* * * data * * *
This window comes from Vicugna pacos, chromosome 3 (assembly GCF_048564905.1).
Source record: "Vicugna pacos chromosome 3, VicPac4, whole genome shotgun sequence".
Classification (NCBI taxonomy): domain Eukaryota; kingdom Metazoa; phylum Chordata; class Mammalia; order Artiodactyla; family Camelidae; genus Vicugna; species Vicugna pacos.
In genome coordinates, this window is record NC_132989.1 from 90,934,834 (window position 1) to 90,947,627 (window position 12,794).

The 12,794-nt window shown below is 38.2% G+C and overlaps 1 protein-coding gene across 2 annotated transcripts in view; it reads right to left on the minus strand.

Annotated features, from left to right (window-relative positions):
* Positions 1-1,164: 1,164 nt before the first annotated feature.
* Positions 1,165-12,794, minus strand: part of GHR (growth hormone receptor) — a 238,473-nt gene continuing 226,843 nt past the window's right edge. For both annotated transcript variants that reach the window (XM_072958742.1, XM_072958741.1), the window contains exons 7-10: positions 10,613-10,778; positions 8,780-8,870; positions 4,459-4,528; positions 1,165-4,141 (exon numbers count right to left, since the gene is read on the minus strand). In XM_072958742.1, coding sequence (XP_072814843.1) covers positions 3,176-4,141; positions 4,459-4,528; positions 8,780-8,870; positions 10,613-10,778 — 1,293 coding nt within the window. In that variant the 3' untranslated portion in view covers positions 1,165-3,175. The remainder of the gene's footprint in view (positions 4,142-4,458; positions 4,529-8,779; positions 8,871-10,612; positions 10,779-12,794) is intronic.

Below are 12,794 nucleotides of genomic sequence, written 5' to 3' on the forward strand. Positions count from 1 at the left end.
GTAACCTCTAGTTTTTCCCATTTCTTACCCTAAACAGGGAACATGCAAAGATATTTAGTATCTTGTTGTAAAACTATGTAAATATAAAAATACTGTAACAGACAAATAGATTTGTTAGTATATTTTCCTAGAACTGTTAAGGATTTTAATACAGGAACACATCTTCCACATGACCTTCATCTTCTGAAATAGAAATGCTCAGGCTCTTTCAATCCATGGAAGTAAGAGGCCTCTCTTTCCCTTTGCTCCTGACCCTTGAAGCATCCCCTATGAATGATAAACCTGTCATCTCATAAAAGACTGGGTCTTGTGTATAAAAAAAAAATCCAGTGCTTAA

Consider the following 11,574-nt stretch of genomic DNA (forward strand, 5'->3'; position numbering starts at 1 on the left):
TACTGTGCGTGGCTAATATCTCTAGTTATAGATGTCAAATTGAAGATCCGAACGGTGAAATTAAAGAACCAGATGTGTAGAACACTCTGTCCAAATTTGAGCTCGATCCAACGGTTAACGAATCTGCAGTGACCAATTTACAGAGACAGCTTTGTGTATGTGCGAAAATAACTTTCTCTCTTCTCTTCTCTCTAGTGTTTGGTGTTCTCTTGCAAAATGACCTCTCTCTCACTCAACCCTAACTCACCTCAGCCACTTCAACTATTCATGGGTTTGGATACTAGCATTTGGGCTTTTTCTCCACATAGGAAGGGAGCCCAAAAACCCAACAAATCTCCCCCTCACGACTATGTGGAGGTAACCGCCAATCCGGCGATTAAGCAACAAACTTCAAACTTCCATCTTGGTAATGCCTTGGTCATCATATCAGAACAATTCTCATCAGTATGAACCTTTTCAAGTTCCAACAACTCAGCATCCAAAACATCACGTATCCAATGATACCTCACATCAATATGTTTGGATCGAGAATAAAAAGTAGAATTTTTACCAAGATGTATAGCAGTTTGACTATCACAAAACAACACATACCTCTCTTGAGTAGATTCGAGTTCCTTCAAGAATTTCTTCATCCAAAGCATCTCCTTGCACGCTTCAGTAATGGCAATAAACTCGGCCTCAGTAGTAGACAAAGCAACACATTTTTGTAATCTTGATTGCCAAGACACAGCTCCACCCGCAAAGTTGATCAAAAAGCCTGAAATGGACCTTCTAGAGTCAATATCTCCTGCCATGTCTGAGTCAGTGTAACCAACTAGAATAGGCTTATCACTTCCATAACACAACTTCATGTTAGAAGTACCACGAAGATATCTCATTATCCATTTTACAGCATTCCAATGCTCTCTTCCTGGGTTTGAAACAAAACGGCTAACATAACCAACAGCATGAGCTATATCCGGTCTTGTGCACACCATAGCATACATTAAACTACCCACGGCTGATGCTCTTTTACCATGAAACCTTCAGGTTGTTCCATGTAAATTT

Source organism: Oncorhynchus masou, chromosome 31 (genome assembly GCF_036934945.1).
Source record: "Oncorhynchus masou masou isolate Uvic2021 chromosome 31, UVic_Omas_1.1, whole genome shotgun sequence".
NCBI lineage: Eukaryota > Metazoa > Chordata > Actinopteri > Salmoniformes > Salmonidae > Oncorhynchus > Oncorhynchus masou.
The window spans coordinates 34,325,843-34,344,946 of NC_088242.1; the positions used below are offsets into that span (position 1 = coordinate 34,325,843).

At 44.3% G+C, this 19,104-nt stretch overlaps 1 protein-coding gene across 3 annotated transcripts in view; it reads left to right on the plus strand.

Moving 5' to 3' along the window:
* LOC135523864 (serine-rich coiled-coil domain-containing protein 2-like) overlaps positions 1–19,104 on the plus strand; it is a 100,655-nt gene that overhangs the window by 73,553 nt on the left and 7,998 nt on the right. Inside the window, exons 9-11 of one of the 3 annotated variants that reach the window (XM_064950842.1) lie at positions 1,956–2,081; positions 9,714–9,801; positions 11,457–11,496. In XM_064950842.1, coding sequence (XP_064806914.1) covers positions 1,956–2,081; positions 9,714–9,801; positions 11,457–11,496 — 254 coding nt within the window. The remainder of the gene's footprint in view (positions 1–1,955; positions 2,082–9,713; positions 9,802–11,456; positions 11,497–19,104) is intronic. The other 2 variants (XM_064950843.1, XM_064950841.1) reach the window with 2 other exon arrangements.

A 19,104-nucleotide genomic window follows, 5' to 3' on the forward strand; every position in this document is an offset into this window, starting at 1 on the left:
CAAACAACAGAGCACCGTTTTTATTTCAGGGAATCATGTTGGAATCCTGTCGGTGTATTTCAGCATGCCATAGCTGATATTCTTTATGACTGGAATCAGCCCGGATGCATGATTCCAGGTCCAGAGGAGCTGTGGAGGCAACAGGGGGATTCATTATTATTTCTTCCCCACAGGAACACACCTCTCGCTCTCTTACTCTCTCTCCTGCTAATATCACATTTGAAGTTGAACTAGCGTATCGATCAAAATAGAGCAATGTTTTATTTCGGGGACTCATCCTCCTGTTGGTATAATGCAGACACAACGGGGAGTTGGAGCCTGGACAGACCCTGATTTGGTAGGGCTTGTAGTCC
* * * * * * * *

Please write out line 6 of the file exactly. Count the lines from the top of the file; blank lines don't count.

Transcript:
Annotated features, from left to right (window-relative positions):